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Lasting Power of Attorney: A quick guide

9 May 2019 / by / no comments

A document where you can appoint someone in case you lose mental capacity.

 

Many people are familiar with a Will – it contains instructions to their loved ones on managing their affairs upon death. But what if you lose mental capacity one day, and cannot make decisions or manage your affairs by yourself?

You risk having your financial assets frozen, since your loved ones cannot access them without your consent. Various institutions may also not recognise decisions your loved ones make for you, causing them unnecessary frustration and hardship.

To act on your behalf, your loved ones will have to apply for deputyship through the courts – an expensive and tedious process. Furthermore, you have no say in who becomes your deputy.

Are there other alternatives for you and your loved ones? This is where the Lasting Power of Attorney (LPA) comes in.

 

What is an LPA?

An LPA is a legal document which allows a person (donor) who is at least 21 years old to appoint one or more persons (donees) to make decisions and act on his or her behalf should he or she lose mental capacity.

By creating one, your donee(s) can manage your affairs for you immediately without applying for deputyship. Compared to appointing a deputy, applying for an LPA is less tedious and costly.

 

Things to consider

  • Which LPA form to choose

You can choose between two forms when creating an LPA: Form 1 or Form 2. Your choice depends on your needs.

LPA Form 1 vs Form 2

LPA Form 1
(For standard needs)
LPA Form 2
(For complex needs)
Powers Granted Grants a broad range of powers with basic restrictions to your donee(s) to fully act in your best interests, subjected to the Mental Capacity Act. Customisable, but subjected to the Mental Capacity Act.
Who Can Witness and Certify Accredited medical professionals, registered psychiatrists and lawyers. Lawyers only.
Number of Donees Up to two donees and one replacement donee. No limit.
Application Fee to OPG S$75 for Singaporeans (waived till August 31, 2020, excludes professional fees from certificate issuers).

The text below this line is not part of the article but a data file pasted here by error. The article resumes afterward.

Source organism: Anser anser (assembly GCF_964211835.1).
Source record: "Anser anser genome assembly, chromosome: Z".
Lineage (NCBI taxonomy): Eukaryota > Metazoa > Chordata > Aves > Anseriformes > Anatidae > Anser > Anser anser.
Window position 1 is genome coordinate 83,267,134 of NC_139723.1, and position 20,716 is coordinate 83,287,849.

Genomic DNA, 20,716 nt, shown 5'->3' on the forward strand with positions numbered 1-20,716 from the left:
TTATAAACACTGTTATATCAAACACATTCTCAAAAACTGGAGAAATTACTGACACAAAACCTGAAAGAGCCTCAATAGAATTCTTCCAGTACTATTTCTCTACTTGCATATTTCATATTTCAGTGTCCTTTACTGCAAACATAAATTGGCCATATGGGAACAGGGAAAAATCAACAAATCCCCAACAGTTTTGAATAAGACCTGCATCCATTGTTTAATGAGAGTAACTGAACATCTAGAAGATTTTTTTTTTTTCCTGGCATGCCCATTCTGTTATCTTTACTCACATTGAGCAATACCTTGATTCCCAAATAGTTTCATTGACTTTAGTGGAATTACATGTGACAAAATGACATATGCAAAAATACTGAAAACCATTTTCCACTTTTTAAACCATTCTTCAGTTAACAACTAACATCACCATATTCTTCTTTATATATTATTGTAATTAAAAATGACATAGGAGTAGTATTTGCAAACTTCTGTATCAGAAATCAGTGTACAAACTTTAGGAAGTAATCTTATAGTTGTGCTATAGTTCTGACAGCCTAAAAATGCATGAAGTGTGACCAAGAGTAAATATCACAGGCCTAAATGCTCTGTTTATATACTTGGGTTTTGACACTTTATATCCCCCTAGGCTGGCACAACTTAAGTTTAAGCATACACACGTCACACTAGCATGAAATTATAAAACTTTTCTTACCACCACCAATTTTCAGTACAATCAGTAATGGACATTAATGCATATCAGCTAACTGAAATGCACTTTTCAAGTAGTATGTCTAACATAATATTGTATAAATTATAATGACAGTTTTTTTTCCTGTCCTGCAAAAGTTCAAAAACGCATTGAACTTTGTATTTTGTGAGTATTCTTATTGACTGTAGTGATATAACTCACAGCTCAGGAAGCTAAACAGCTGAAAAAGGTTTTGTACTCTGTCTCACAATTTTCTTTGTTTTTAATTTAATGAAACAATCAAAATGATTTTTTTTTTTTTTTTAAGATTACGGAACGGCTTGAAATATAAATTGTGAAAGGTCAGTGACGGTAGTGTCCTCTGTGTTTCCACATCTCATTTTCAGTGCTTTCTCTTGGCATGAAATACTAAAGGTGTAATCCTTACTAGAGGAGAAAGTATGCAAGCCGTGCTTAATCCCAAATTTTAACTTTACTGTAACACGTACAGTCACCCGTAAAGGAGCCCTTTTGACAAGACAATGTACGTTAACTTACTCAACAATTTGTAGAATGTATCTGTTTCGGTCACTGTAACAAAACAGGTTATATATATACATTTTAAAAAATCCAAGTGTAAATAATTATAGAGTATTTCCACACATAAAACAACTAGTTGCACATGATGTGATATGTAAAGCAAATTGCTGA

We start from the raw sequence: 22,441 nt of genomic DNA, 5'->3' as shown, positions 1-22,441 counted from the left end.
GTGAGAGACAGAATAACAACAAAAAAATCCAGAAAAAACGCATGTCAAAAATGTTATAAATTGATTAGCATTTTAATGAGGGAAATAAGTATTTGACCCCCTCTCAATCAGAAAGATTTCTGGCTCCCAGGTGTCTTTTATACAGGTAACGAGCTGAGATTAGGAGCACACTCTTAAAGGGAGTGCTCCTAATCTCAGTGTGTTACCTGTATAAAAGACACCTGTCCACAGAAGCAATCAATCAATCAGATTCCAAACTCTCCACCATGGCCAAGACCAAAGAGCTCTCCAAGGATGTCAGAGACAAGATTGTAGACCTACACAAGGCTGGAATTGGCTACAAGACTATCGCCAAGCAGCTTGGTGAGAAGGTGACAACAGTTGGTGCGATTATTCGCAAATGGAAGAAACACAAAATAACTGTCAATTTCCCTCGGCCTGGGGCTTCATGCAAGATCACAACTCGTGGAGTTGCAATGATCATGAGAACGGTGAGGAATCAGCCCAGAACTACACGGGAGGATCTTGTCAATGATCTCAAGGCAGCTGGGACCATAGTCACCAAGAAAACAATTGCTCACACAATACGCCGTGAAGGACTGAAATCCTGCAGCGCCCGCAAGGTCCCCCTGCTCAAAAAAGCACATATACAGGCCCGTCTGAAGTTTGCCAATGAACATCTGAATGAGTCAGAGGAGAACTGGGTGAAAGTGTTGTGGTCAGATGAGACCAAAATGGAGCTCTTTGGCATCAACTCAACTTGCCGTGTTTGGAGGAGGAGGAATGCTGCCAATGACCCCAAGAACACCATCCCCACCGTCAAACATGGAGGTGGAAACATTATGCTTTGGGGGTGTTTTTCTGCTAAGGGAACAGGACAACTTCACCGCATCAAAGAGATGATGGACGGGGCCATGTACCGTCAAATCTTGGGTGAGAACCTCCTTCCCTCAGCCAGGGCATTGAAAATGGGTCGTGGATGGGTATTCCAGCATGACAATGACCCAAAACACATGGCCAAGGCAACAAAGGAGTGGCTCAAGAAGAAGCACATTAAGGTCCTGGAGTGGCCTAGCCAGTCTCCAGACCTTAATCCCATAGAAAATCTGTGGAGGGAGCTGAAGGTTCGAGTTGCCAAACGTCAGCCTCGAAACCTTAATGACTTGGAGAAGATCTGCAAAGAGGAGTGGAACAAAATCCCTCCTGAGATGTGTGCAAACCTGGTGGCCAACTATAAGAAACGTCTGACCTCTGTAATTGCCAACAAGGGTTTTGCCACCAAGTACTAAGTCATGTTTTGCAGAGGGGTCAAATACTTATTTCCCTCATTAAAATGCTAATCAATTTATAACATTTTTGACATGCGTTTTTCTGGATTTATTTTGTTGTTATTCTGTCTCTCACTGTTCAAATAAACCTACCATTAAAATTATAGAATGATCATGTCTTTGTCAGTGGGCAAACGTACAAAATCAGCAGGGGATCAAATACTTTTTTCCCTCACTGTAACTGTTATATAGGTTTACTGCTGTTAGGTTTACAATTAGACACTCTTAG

S$200 for Singaporeans (excludes professional fees from certificate issuers).

Source: Office of Public Guardian

 

  • Number of donees appointed

You are required to appoint at least a donee who is 21 years old and above, and not an undischarged bankrupt. Make sure your donee(s) is trustworthy and competent enough to act in your best interests, and is willing to take on the responsibility of doing so.

 

  • Decisions your donee(s) can make

Your donee(s) can act in two broad areas:

  • Personal welfare – This includes your daily needs, such as your accommodations, whom you have contact with, and your care.
  • Property & affairs – This includes decisions regarding your personal finances, managing your bank account(s), property and other assets.

You can specify if your donee(s) can make decisions in either or both areas.

 

  • Scope of powers granted to donee(s)

If you have multiple donees and allowed them to make decisions in the same areas, you can indicate if the decisions are to be made jointly (the donees must act together), or jointly and severally (the donees can either act on their own or together). If you did not indicate your preference, the law will assume your donees will act jointly.

 

  • Any replacement donees

If your donee(s) are unable to act for you for reasons stated in the Mental Capacity Act, a replacement donee(s) can immediately take over his or her duties.

You should discuss these arrangements with your donee(s) and your loved ones, so everyone is aware of your donee(s)’ responsibilities. This way, they can work together to protect your interests should you lose mental capacity.

 

  • Selecting a certificate issuer for your LPA

There are several certificate issuers to select from, depending on which LPA form you chose. Here’s a quick guide to help you decide:

Certificate issuer When to engage Which form they can witness & certify
Accredited medical professionals* Suitable for those who fully understand the risks and obligations of creating an LPA and have no legal questions. LPA Form 1
Registered psychiatrists* Suitable for those with fluctuating mental capacity, possible or diagnosed mental health issues, or in the early stage of dementia.

In the situation where someone challenges that you lacked the mental capacity to create an LPA, the psychiatrist can ascertain your mental capacity at the point when you signed it.

Lawyers Suitable for those who need legal advice about creating an LPA, or wish to grant customised powers to their donee(s). LPA Forms 1 and 2

* Medical professionals and psychiatrists will not be able to provide legal advice.  

 

What’s next?

Life is unpredictable. We don’t know when an accident may befall us, robbing us of our mental capacity.

It’s never too early safeguard yourself against any mishaps or illnesses that may take away your mental capacity. Creating an LPA is relatively hassle-free. You will also be assured that someone you trust can immediately manage your affairs and make decisions on your behalf.

 

(** The above article has been provided by Raffles Health, a subsidiary of Raffles Medical Group. Raffles Medical Group offers a panel of doctors who are LPA certificate issuers. The article first appeared on Raffles Health and was modified for Ageless Online. To see the full article, go HERE.)

(** PHOTO CREDIT: Raffles Health)


 

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